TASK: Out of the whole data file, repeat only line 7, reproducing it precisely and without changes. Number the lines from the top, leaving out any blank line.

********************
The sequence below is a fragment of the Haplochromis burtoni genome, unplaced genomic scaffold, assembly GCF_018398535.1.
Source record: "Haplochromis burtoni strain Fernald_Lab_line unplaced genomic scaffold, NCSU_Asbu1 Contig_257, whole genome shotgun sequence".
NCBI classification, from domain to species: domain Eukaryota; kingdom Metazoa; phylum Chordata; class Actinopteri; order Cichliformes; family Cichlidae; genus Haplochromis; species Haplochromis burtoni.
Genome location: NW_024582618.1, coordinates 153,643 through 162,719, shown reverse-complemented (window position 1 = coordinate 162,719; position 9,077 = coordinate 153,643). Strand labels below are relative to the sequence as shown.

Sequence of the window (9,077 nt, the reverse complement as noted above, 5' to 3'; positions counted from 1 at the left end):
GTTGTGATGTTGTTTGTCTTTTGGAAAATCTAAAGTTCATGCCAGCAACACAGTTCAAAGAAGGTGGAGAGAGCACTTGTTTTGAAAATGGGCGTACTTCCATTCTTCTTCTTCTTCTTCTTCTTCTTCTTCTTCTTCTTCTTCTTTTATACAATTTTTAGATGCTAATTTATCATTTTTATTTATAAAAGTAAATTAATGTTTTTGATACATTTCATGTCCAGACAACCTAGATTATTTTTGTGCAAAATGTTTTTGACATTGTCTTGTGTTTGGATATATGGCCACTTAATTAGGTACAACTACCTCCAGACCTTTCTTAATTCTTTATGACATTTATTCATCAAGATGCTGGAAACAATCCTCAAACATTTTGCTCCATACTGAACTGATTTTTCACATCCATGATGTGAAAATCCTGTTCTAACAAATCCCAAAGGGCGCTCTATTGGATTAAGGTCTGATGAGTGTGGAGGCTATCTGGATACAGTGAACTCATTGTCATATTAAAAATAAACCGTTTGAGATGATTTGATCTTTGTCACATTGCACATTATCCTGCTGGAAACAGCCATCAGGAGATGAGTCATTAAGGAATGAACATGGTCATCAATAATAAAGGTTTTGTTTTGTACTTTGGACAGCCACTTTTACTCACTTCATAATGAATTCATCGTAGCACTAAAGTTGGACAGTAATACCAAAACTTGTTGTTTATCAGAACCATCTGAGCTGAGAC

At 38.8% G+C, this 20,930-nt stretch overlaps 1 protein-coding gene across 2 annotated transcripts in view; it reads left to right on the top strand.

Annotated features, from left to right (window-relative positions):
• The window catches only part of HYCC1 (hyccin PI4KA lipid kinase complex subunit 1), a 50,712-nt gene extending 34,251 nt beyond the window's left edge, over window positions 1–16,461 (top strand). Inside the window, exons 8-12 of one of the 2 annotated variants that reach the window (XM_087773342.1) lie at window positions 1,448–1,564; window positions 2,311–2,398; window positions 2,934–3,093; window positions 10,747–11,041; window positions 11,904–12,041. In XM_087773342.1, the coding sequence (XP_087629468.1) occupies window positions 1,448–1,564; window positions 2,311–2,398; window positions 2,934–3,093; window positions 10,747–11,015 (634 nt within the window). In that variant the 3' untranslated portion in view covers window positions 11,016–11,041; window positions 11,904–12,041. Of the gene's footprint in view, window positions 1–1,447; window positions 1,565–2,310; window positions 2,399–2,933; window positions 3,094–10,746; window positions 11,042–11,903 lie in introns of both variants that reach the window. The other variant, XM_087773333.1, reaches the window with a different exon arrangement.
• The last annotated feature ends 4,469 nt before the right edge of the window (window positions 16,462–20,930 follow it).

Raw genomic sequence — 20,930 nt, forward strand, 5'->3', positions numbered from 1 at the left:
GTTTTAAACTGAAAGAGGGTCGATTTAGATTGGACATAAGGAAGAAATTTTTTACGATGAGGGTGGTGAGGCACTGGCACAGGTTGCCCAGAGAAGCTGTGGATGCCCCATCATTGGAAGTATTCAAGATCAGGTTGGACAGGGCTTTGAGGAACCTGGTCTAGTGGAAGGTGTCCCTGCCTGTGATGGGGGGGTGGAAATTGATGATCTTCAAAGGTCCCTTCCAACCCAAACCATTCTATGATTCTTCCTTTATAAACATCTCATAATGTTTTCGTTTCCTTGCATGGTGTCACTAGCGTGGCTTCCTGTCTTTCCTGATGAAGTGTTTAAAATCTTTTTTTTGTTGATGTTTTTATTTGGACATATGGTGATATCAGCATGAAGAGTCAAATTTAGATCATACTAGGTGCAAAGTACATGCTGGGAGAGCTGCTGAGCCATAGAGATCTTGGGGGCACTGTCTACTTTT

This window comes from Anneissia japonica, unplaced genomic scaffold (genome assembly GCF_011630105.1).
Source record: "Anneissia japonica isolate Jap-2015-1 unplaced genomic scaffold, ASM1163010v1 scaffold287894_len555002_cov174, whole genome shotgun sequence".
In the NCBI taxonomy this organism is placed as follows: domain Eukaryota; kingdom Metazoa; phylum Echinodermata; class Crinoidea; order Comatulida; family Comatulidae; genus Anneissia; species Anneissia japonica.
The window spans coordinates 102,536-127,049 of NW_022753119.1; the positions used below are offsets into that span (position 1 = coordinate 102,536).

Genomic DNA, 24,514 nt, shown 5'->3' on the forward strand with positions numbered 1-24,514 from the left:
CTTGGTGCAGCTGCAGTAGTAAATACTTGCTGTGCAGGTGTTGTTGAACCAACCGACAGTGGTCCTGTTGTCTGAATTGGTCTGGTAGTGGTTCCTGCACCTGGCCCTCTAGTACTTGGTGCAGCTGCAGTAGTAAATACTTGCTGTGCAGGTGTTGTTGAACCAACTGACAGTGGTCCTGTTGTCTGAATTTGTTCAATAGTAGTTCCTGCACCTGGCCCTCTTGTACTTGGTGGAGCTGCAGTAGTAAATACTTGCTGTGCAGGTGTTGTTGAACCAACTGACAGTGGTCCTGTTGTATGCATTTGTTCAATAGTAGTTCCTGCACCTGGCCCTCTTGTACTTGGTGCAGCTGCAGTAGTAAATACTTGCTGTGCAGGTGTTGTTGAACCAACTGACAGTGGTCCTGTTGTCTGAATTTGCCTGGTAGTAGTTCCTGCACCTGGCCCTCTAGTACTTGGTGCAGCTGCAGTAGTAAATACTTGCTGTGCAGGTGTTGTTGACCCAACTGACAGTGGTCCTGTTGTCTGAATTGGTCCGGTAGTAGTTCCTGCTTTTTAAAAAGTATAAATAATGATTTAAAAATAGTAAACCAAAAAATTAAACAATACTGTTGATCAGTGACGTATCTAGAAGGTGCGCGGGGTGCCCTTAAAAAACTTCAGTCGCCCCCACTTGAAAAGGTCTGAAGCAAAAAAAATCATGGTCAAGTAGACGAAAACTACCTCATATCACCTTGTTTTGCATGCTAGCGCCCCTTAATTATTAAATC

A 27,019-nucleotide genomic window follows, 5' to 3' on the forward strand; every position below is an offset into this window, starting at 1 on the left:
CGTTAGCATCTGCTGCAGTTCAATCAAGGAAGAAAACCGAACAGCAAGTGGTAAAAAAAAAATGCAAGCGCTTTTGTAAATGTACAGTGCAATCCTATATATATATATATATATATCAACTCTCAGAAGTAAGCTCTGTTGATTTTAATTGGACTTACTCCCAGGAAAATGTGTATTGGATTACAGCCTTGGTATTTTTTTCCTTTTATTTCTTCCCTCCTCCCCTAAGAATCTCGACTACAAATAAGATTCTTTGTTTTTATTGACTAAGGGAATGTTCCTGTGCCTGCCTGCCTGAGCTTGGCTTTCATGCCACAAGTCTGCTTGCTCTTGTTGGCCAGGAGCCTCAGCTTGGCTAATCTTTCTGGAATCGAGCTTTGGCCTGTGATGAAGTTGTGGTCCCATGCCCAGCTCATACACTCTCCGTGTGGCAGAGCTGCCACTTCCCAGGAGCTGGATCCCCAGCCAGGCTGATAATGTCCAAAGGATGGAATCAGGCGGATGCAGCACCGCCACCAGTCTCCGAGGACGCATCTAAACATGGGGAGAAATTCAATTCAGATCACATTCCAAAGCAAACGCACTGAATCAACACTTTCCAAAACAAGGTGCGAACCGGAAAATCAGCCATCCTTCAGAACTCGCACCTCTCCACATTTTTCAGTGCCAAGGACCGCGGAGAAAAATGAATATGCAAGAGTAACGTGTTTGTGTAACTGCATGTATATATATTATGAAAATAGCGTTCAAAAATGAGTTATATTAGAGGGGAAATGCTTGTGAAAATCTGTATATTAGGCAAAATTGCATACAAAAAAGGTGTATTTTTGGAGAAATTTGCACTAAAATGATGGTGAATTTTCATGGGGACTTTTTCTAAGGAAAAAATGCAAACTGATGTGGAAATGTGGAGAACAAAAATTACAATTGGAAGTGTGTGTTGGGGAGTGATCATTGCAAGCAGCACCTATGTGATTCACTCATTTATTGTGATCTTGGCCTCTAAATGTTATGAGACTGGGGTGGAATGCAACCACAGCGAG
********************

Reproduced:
At 38.8% G+C, this 20,930-nt stretch overlaps 1 protein-coding gene across 2 annotated transcripts in view; it reads left to right on the top strand.